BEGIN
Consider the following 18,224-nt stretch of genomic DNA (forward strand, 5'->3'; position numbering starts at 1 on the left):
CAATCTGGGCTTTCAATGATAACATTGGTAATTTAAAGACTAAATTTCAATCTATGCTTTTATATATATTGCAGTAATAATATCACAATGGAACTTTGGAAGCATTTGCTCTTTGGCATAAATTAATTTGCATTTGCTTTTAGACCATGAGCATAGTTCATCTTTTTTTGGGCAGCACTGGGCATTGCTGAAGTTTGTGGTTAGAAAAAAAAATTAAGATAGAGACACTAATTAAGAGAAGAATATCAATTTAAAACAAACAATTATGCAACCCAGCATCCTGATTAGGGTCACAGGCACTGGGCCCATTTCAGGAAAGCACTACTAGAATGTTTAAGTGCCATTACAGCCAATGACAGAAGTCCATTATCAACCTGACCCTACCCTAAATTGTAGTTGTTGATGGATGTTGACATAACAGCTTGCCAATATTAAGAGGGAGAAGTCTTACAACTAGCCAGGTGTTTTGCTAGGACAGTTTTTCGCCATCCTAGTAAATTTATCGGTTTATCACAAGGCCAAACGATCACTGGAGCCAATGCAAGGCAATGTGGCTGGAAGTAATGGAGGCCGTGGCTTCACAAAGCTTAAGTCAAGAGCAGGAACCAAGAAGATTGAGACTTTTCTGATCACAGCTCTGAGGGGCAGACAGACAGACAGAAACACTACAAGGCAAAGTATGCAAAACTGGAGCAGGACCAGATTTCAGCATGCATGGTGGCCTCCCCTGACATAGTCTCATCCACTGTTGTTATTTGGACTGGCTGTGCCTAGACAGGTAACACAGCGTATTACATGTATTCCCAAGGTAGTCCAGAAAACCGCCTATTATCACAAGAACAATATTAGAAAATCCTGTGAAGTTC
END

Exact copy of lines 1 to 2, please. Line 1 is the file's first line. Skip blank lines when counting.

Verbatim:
Consider the following 18,224-nt stretch of genomic DNA (forward strand, 5'->3'; position numbering starts at 1 on the left):
CAATCTGGGCTTTCAATGATAACATTGGTAATTTAAAGACTAAATTTCAATCTATGCTTTTATATATATTGCAGTAATAATATCACAATGGAACTTTGGAAGCATTTGCTCTTTGGCATAAATTAATTTGCATTTGCTTTTAGACCATGAGCATAGTTCATCTTTTTTTGGGCAGCACTGGGCATTGCTGAAGTTTGTGGTTAGAAAAAAAAATTAAGATAGAGACACTAATTAAGAGAAGAATATCAATTTAAAACAAACAATTATGCAACCCAGCATCCTGATTAGGGTCACAGGCACTGGGCCCATTTCAGGAAAGCACTACTAGAATGTTTAAGTGCCATTACAGCCAATGACAGAAGTCCATTATCAACCTGACCCTACCCTAAATTGTAGTTGTTGATGGATGTTGACATAACAGCTTGCCAATATTAAGAGGGAGAAGTCTTACAACTAGCCAGGTGTTTTGCTAGGACAGTTTTTCGCCATCCTAGTAAATTTATCGGTTTATCACAAGGCCAAACGATCACTGGAGCCAATGCAAGGCAATGTGGCTGGAAGTAATGGAGGCCGTGGCTTCACAAAGCTTAAGTCAAGAGCAGGAACCAAGAAGATTGAGACTTTTCTGATCACAGCTCTGAGGGGCAGACAGACAGACAGAAACACTACAAGGCAAAGTATGCAAAACTGGAGCAGGACCAGATTTCAGCATGCATGGTGGCCTCCCCTGACATAGTCTCATCCACTGTTGTTATTTGGACTGGCTGTGCCTAGACAGGTAACACAGCGTATTACATGTATTCCCAAGGTAGTCCAGAAAACCGCCTATTATCACAAGAACAATATTAGAAAATCCTGTGAAGTTC